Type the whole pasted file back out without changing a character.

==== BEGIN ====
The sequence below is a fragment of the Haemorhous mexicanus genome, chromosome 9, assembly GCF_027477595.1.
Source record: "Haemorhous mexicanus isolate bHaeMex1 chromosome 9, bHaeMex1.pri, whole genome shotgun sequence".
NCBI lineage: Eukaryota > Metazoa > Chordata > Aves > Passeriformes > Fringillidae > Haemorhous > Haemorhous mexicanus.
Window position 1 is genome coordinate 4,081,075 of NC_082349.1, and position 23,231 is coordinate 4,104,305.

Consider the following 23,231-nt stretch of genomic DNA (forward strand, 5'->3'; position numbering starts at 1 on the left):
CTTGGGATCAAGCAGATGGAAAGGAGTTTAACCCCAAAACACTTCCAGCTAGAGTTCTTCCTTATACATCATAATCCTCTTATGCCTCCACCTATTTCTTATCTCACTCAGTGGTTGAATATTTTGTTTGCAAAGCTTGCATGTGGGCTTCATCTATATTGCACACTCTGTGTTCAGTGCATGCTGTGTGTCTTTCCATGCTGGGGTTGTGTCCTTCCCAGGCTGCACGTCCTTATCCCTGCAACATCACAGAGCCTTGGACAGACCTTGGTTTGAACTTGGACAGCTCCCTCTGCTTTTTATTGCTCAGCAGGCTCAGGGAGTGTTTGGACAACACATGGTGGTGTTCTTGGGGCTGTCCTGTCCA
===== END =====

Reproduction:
The sequence below is a fragment of the Haemorhous mexicanus genome, chromosome 9, assembly GCF_027477595.1.
Source record: "Haemorhous mexicanus isolate bHaeMex1 chromosome 9, bHaeMex1.pri, whole genome shotgun sequence".
NCBI lineage: Eukaryota > Metazoa > Chordata > Aves > Passeriformes > Fringillidae > Haemorhous > Haemorhous mexicanus.
Window position 1 is genome coordinate 4,081,075 of NC_082349.1, and position 23,231 is coordinate 4,104,305.

Consider the following 23,231-nt stretch of genomic DNA (forward strand, 5'->3'; position numbering starts at 1 on the left):
CTTGGGATCAAGCAGATGGAAAGGAGTTTAACCCCAAAACACTTCCAGCTAGAGTTCTTCCTTATACATCATAATCCTCTTATGCCTCCACCTATTTCTTATCTCACTCAGTGGTTGAATATTTTGTTTGCAAAGCTTGCATGTGGGCTTCATCTATATTGCACACTCTGTGTTCAGTGCATGCTGTGTGTCTTTCCATGCTGGGGTTGTGTCCTTCCCAGGCTGCACGTCCTTATCCCTGCAACATCACAGAGCCTTGGACAGACCTTGGTTTGAACTTGGACAGCTCCCTCTGCTTTTTATTGCTCAGCAGGCTCAGGGAGTGTTTGGACAACACATGGTGGTGTTCTTGGGGCTGTCCTGTCCA